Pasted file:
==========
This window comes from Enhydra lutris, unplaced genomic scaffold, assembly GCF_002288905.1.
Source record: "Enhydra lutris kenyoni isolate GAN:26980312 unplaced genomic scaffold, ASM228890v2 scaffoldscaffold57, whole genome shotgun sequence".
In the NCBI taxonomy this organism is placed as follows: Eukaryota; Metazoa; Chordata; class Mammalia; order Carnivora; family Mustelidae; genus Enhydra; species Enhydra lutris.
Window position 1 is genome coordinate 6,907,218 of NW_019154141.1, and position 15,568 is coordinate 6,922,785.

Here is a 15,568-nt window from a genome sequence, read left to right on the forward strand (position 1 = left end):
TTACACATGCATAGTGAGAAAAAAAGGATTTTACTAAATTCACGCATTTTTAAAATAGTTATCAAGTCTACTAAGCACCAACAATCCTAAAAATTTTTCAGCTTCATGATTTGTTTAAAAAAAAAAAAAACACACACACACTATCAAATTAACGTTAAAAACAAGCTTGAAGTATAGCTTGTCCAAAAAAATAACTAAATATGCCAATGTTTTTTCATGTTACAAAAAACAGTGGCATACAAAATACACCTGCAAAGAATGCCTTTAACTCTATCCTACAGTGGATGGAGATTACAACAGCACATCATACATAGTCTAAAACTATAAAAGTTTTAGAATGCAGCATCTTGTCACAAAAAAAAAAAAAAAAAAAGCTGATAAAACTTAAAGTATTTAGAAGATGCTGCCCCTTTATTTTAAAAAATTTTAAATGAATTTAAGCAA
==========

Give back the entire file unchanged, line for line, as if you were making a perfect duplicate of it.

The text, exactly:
This window comes from Enhydra lutris, unplaced genomic scaffold, assembly GCF_002288905.1.
Source record: "Enhydra lutris kenyoni isolate GAN:26980312 unplaced genomic scaffold, ASM228890v2 scaffoldscaffold57, whole genome shotgun sequence".
In the NCBI taxonomy this organism is placed as follows: Eukaryota; Metazoa; Chordata; class Mammalia; order Carnivora; family Mustelidae; genus Enhydra; species Enhydra lutris.
Window position 1 is genome coordinate 6,907,218 of NW_019154141.1, and position 15,568 is coordinate 6,922,785.

Here is a 15,568-nt window from a genome sequence, read left to right on the forward strand (position 1 = left end):
TTACACATGCATAGTGAGAAAAAAAGGATTTTACTAAATTCACGCATTTTTAAAATAGTTATCAAGTCTACTAAGCACCAACAATCCTAAAAATTTTTCAGCTTCATGATTTGTTTAAAAAAAAAAAAAACACACACACACTATCAAATTAACGTTAAAAACAAGCTTGAAGTATAGCTTGTCCAAAAAAATAACTAAATATGCCAATGTTTTTTCATGTTACAAAAAACAGTGGCATACAAAATACACCTGCAAAGAATGCCTTTAACTCTATCCTACAGTGGATGGAGATTACAACAGCACATCATACATAGTCTAAAACTATAAAAGTTTTAGAATGCAGCATCTTGTCACAAAAAAAAAAAAAAAAAAAGCTGATAAAACTTAAAGTATTTAGAAGATGCTGCCCCTTTATTTTAAAAAATTTTAAATGAATTTAAGCAA